“Remember, remember, the fifth of November,” the old rhyme goes. Earlier this week I advocated for Halloween being the start of the holiday season. There’s been a lot going on this week and I’m now reflecting on how Halloween also took some of its identity from Guy Fawkes Day (or more properly Guy Fawkes Night), here on November fifth. Halloween, as we know it, incorporates traditions from Samhain (actually November 1), All Souls Day (November 2), as well as Guy Fawkes (November 5). All the while the Hispanic world is observing Dia de los Muertos, a multi-day holiday whose origins are somewhat uncertain but which shares similarities with Halloween. In other words, it’s a veritable week of spookiness to get our November started off right.
Ironically, at least in corporate America, none of these are work-free holidays. For the Celts Samhain was the most important day of the year. A day when the dead might wander into our realm or we might stumble into theirs. For the modern person it’s a day of checking email, making deals, trading and evaluating how well we did at it. Pretty mundane stuff. The message of all of these holidays is that there are matters of deeper import going on. We should perhaps look up from our monitors and see. Just as that veil between the living and dead thins at this time of year, so does that line between work and personal life, when our laptops are as omnipresent as a haunting deity set to keep our minds on the sin of not working.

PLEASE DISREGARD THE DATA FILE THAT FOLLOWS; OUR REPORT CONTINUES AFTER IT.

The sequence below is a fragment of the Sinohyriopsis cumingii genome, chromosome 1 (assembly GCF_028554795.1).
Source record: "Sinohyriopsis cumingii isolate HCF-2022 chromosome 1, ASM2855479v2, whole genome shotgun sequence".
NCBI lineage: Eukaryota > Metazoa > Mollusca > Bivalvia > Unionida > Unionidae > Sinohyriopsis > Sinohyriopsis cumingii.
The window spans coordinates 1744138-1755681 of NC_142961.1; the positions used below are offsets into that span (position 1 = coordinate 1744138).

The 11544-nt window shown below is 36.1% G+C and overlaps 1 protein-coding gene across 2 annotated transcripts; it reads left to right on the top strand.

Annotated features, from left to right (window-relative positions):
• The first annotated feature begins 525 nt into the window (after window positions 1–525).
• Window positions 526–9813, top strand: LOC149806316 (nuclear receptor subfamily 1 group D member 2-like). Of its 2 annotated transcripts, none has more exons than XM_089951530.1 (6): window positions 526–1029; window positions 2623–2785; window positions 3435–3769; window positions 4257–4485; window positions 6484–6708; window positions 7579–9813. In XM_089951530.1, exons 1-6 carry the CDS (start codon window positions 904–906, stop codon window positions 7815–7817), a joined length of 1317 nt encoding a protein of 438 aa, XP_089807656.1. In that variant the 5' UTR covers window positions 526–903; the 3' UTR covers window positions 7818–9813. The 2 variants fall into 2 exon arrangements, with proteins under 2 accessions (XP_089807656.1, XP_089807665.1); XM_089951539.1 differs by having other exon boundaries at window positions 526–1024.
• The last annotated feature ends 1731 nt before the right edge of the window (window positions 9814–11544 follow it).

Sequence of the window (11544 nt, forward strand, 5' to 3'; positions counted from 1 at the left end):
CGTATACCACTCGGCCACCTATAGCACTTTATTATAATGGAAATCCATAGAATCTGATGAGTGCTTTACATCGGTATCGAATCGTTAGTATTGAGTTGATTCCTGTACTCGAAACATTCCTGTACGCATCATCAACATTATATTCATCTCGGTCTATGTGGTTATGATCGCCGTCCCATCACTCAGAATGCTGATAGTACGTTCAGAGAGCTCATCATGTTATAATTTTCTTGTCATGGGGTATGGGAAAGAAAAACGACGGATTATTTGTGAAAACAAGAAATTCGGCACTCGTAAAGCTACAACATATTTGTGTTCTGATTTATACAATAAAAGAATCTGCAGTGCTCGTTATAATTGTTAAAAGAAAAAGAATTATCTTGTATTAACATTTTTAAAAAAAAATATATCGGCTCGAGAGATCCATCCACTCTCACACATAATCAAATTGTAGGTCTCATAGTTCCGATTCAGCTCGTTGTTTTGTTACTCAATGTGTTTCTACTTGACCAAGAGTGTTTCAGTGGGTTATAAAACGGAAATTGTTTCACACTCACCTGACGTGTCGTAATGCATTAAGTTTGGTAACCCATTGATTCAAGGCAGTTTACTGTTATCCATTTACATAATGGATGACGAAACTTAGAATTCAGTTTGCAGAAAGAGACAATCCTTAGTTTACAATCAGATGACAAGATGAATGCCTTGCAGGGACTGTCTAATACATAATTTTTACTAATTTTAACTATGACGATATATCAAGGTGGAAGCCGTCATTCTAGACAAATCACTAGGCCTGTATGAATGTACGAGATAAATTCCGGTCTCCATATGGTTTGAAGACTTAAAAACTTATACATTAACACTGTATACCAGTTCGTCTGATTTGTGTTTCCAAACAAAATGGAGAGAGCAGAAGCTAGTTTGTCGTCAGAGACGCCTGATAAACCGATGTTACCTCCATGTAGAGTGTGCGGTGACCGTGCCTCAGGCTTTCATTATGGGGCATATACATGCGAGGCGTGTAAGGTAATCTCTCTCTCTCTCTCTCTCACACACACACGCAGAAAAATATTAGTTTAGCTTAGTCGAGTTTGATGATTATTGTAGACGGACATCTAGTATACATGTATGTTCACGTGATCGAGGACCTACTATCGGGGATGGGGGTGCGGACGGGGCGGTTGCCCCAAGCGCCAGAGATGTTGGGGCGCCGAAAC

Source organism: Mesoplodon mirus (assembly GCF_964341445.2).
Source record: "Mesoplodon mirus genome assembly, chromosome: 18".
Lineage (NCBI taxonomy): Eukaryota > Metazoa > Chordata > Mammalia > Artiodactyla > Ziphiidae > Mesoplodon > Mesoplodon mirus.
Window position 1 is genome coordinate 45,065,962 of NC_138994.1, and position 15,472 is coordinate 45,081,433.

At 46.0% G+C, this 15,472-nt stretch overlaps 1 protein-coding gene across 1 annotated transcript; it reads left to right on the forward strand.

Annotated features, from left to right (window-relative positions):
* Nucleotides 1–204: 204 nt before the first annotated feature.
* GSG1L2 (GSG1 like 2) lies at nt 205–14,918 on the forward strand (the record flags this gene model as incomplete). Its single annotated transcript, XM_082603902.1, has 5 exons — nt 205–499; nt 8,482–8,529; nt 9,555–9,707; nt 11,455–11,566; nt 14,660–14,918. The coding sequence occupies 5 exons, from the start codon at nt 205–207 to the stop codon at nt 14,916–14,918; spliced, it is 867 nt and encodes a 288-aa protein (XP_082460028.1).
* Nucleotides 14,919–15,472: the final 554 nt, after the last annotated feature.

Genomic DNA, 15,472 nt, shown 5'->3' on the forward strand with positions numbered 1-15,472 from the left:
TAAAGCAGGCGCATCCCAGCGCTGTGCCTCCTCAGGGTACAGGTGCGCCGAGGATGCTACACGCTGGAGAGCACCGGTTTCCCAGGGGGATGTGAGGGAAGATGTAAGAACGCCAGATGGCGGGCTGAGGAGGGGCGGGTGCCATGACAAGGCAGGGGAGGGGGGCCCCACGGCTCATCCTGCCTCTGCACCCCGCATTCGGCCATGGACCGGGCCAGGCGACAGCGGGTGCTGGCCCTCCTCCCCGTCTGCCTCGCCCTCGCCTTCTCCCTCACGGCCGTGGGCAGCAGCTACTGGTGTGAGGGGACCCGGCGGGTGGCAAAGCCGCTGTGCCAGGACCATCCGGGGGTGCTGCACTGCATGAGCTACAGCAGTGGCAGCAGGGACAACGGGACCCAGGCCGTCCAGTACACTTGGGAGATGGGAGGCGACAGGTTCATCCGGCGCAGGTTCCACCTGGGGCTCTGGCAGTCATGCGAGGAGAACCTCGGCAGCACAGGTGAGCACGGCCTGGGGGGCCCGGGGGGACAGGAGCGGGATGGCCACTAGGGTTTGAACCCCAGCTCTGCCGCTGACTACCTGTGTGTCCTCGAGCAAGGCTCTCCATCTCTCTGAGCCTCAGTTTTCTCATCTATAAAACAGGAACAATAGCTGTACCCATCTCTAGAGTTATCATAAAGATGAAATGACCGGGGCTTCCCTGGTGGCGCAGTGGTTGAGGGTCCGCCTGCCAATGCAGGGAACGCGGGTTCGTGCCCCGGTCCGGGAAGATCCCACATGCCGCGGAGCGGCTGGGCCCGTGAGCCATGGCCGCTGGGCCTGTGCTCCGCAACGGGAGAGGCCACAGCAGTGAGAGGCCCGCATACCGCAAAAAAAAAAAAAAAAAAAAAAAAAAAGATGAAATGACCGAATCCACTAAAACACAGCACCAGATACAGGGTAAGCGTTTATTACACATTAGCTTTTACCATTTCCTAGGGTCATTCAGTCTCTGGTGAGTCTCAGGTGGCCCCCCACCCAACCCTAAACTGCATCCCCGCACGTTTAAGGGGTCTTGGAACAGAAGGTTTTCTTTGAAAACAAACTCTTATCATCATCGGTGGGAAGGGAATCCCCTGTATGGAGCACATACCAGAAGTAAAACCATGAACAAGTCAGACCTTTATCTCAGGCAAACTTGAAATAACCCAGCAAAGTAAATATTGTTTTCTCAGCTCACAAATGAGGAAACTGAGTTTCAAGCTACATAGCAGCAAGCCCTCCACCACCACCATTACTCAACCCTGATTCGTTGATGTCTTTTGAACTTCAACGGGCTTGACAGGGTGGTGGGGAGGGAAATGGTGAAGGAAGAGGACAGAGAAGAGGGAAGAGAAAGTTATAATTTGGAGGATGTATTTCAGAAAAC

Guy Fawkes is about rebellion. More specifically, putting down rebellion. Keeping the status quo. Halloween and its siblings are all about challenging the way things are usually done. I often wonder what it would be like if people took it seriously. The costumes are fun, yes, and the trick-or-treating, but there’s something more serious underneath. Perhaps symbolically we pretty much ignore All Saints to Guy Fawkes, or Dia de los Muertos as pleasant diversions. There’s some spiritual heavy lifting going on behind the scenes, however. It’s not all about fun and games, because fear is always with us. We know there are problems but it’s more comfortable keeping things as they are. Guy Fawkes, perhaps for a cause we see as obsolete—restoring a Catholic monarchy—was trying to change things for the better. What’s more, his motivation was religious. There are spooky parallels here, even today. It might be good to take a day off work to ponder the implications.
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